Trumbull County sheriff serves food for thought

Even if it never gets beyond the talking stage, the idea of Mahoning, Trumbull and Columbiana counties buying or in some way taking over the closed private prison in Youngstown reflects the kind of creative thinking local officeholders need to indulge in more often.
With the national economy still sputtering, state and local governments are being forced to adopt new ways of doing things. The challenge is to provide the same level of services that taxpayers have come to expect without increasing taxes. That means finding alternate sources of revenue.
Trumbull County Sheriff Thomas Altiere is attempting to do just that with his suggestion that the three counties take over the Northeast Ohio Correctional Center on Hubbard Road on Youngstown's North Side and contract with the Federal Marshal's Service for federal prisoners.
Recent news stories have spotlighted the federal government's urgent need for prison space. Several weeks ago, U.S. Marshal David Troutman acknowledged that prison overcrowding has become such a major problem that federal inmates from the northern district of Ohio are being moved as far away as Holmes and Ashland counties and Milan, Mich.
The situation has been made all the more difficult because Mahoning and Trumbull counties have had to turn away federal prisoners to avoid overcrowding in the local jails. While the federal government pays top dollar to the counties for the service, Sheriff Altiere and Mahoning County's chief lawman, Randall Wellington, are unwilling to risk a lawsuit by inmates over overcrowding.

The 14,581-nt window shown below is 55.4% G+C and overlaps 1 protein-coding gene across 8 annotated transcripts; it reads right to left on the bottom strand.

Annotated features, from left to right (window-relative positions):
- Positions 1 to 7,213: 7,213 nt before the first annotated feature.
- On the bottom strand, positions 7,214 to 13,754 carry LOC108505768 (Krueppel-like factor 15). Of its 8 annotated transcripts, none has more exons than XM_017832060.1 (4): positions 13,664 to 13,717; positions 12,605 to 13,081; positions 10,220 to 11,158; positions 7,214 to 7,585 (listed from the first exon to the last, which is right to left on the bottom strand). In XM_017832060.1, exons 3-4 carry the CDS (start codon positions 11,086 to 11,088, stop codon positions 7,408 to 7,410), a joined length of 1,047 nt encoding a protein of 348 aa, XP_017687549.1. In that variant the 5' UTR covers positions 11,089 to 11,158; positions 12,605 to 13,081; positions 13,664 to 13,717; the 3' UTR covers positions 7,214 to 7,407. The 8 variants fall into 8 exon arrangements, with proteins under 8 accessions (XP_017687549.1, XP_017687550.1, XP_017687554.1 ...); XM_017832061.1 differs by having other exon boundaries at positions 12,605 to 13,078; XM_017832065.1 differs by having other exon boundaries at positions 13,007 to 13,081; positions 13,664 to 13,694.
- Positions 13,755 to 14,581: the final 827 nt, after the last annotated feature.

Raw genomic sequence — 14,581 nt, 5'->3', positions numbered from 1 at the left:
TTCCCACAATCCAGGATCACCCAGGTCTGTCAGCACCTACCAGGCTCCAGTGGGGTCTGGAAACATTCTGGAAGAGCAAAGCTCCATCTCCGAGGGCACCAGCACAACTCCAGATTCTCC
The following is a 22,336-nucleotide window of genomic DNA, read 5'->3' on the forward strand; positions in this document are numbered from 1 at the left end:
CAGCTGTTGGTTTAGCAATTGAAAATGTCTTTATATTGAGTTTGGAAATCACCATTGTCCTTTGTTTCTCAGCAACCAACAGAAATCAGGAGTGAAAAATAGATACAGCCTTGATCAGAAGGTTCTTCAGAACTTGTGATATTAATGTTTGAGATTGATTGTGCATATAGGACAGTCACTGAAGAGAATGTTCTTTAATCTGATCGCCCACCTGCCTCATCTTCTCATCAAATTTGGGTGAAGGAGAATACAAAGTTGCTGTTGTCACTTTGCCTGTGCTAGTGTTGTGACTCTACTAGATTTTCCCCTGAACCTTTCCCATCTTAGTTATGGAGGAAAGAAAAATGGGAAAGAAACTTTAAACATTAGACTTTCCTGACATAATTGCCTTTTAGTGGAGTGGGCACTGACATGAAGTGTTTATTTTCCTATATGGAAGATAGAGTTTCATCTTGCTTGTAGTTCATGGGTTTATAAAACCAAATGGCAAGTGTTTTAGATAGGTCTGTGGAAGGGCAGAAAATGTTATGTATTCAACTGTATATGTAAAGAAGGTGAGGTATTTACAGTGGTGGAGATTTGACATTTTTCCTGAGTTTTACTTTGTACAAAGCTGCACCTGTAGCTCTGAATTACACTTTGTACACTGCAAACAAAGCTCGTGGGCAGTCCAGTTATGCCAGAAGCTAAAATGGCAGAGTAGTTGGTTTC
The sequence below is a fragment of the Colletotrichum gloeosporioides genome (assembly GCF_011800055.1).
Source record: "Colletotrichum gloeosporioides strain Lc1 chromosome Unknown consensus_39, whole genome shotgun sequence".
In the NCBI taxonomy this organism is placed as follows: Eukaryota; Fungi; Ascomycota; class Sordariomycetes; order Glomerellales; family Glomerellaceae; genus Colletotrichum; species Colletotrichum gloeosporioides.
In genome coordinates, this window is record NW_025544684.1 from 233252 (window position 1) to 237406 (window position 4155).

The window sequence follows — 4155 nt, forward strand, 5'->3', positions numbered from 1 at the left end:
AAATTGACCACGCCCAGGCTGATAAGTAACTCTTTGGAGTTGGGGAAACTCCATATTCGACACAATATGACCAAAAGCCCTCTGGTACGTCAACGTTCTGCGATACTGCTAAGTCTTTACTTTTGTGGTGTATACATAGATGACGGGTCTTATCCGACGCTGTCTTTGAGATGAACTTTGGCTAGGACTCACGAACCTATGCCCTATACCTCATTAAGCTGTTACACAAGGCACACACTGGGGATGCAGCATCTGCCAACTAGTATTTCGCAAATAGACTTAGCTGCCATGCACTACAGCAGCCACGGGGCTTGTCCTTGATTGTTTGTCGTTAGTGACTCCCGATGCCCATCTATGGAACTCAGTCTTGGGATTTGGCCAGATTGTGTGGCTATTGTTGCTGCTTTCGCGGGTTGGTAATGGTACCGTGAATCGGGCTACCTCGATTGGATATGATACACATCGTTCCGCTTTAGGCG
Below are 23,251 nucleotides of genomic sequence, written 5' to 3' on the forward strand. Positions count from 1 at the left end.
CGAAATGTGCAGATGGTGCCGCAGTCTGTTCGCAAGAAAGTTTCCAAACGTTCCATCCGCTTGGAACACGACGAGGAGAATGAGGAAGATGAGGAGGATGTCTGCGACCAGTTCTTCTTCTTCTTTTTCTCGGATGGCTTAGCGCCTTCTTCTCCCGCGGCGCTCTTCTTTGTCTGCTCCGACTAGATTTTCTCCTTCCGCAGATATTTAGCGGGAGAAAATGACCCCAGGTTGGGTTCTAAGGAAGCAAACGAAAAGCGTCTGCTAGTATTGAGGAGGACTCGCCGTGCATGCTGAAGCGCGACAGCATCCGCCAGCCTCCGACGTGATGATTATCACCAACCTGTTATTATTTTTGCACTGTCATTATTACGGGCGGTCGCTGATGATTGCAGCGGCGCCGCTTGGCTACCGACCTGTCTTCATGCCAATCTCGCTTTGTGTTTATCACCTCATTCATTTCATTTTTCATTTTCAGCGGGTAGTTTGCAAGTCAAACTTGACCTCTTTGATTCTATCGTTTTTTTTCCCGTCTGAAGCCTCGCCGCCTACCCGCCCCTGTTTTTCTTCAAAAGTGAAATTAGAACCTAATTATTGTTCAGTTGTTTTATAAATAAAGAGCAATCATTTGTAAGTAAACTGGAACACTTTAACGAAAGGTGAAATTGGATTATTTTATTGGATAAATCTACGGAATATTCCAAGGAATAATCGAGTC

From October 2000 to September 2001, Mahoning County received $872,041 from Washington, while last year, Trumbull County earned over $1 million for housing federal prisoners.
In other words, there's money to be made if the facilities are available.
Altiere's has written a letter to the Trumbull County Corrections Board asking it to explore the feasibility of creating a multicounty jail facility.
"I believe active partnerships with the various stakeholders will produce a win-win for the community at large by creating jobs, paying taxes and addressing our inmate incarceration issues," the sheriff wrote.
Given that the owner of the 2,106-bed private prison in Youngstown, Corrections Corporation of America, has expressed a willingness to sell the facility to the federal government, the idea of the three counties putting in a bid does make sense.
The Federal Bureau of Prisons has said it needs 12 new facilities to accommodate the growing inmate population, but it has yet to publicly comment on CCA's offer. U.S. Sen. Mike DeWine, R-Ohio, has taken a personal interest in this matter and has brought federal and company officials together to discuss the future of the NOCC.
It wouldn't hurt for officials of Trumbull, Mahoning and Columbiana counties to contact the senator's office to talk about the three local governments taking over the private prison.
More than a year has passed since the Nashville-based CCA closed the prison after the federal government transferred the last of its 1,700 inmates from the facility. The city of Youngstown, which provided an array of incentives to make the project a reality in the 1990s, has been hit hard with the loss of income tax that was paid by hundreds of city residents who worked at the prison.
The time has come to force the issue of the NOCC's future. Altiere's idea deserves more than just a cursory glance.

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